May 19, 2016

New OT rule praised, others say it goes too fast, too far

The U.S. Department of Labor issued its long-awaited final overtime rule on Wednesday, more than doubling the exempt employee threshold from the old level of $23,660 to the new one of $47,476 — which is slightly less than the $50,440 level that had been part of the original proposal issued last year.

In addition to raising the salary threshold indicating eligibility for most white-collar salaried workers from $455 per week to $913 per week, the U.S. DOL said in its announcement the final rule will:

  • Automatically update the salary threshold every three years, based on wage growth over time, which the Obama administration says increases predictability.
  • Strengthen overtime protections for salaried workers already entitled to overtime.
  • Provide greater clarity for workers and employers.

"For decades, the salary threshold under which all white-collar, salaried workers qualify for overtime has failed to keep up with the rising cost of living," U.S. Labor Secretary Tom Perez said in a statement. "In 1975, 62% of full-time salaried workers were eligible for overtime protection based on their pay. Today, only 7% are eligible under the outdated salary level. The current salary level is so low that it does not effectively identify which white-collar workers are entitled to overtime protection. That is an economy out of balance."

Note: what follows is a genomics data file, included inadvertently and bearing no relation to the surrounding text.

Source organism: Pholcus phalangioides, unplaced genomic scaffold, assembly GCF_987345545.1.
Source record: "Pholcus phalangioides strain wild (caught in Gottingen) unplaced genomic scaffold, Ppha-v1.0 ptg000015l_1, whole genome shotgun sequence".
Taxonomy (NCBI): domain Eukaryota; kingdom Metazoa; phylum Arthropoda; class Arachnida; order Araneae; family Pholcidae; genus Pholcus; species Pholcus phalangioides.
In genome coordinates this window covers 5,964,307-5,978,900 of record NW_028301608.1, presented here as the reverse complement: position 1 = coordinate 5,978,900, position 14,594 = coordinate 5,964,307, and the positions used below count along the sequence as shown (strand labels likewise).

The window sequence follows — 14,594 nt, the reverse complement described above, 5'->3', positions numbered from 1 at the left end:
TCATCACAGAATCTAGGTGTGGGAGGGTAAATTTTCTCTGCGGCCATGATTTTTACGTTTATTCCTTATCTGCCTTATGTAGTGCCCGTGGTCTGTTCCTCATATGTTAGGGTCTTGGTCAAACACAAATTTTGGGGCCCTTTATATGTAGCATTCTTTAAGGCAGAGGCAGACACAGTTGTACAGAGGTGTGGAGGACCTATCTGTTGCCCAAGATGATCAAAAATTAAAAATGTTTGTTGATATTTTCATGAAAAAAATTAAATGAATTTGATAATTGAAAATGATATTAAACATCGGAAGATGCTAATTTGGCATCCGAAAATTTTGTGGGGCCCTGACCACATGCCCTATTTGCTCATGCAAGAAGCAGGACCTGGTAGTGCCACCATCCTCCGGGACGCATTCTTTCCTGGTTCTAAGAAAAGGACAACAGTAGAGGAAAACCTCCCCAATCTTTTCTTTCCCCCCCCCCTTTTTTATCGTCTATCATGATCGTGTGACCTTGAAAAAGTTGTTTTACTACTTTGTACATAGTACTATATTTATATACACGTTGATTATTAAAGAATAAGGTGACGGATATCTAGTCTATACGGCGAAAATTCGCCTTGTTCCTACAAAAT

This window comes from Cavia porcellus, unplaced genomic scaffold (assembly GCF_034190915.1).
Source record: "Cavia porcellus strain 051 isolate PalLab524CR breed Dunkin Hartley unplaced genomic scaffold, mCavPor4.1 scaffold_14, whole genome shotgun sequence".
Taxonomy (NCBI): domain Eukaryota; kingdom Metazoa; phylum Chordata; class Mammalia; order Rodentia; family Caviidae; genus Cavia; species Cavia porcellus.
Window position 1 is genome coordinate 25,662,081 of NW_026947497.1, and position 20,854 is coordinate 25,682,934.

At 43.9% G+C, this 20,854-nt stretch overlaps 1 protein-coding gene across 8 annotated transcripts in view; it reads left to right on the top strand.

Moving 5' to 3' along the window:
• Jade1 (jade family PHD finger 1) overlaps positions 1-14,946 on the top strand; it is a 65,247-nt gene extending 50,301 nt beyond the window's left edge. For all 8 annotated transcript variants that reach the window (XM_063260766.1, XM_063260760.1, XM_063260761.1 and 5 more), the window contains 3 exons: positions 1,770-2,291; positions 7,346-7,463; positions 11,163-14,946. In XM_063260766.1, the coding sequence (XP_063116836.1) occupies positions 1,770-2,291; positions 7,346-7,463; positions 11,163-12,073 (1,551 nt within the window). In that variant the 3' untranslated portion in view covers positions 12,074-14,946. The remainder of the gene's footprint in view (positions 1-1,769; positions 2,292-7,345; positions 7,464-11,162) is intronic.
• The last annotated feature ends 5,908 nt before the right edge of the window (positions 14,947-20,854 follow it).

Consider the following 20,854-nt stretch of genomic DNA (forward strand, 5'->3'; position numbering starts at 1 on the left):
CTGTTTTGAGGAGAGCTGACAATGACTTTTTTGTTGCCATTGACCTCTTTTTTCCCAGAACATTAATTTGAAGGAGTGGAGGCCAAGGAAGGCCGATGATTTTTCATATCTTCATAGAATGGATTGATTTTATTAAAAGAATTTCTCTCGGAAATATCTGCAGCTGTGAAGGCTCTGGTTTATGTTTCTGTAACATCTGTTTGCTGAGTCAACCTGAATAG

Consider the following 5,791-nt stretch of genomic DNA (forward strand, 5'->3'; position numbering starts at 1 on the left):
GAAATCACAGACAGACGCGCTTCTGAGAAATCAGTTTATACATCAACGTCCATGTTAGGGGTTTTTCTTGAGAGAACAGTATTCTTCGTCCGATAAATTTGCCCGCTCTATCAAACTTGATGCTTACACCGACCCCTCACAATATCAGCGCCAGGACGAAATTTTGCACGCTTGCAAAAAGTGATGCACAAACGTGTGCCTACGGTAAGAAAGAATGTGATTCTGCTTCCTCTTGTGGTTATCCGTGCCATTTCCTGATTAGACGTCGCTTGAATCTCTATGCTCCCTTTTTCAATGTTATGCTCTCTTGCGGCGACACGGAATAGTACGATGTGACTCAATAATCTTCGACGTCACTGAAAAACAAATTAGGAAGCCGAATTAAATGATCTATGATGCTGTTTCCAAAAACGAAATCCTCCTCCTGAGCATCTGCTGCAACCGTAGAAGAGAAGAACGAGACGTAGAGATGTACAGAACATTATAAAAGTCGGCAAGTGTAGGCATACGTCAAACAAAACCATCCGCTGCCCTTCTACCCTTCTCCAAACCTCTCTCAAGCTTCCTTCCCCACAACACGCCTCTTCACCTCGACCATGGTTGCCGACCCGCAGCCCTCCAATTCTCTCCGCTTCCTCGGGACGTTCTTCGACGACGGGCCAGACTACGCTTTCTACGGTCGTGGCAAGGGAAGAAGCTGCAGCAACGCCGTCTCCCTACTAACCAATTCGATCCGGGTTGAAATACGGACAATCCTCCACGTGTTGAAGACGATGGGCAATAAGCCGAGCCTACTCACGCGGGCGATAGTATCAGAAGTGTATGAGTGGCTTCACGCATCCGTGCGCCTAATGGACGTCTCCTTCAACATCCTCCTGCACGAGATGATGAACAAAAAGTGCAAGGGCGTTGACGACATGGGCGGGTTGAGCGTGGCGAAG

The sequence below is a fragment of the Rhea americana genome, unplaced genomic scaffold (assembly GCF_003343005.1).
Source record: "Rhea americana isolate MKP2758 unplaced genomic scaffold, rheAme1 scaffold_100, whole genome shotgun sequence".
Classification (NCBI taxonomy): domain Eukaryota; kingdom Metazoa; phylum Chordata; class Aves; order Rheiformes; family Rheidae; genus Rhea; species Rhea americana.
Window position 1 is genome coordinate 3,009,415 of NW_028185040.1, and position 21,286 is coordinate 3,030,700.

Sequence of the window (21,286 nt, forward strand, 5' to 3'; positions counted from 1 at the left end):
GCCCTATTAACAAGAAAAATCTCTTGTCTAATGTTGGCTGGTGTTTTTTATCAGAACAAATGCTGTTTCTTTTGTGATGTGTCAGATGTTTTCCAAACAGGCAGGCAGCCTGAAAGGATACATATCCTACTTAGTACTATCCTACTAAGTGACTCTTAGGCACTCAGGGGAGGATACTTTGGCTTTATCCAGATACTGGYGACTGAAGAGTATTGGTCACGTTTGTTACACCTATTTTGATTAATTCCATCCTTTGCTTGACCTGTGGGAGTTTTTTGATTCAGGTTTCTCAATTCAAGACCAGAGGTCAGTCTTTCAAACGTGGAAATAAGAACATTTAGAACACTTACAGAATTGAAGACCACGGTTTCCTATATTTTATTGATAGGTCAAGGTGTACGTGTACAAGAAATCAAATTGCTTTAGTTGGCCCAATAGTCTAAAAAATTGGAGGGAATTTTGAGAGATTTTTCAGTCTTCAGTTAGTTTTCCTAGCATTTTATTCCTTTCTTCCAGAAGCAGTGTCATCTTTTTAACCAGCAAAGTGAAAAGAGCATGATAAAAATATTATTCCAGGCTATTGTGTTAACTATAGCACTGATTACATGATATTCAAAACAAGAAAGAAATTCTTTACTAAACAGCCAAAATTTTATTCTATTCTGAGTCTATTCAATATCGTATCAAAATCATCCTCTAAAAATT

The updates will impact 4.2 million workers nationwide who will either gain new overtime protections or get a raise to the new salary threshold. The effective date of the final rule is Dec. 1.

It's unclear just how many workers in Maine will be affected by the new threshold. A May 2 report issued by U.S. Sen. Elizabeth Warren, D-Mass., projected the new rules could quadruple the number of workers in Maine who would be covered by the new salary threshold — rising from 16,000 to 64,000 workers. More than half of those benefiting in Maine — 25,000, or 52% of the projected increase in eligibility — are women, while 22,000 (46%) are men, according to her report.

But a fact sheet of the 50 states accompanying the U.S. DOL's release shows only 16,210 workers in Maine would be affected.

Jeanne Paquette, Maine's commissioner of labor, issued the following statement indicating that her department is available to provide compliance assistance to both employers and workers to help them understand what the new requirements are, how they differ from the current rules and the steps that would need to be taken to comply.

"As the first step, we urge employers to review the job duties currently being performed by their employees — not only job titles or job descriptions — who fall into the salary range between the old and new exempt thresholds. In addition, we encourage employers who have questions to reach out to their employment compliance advisers. We want employees to be accurately compensated."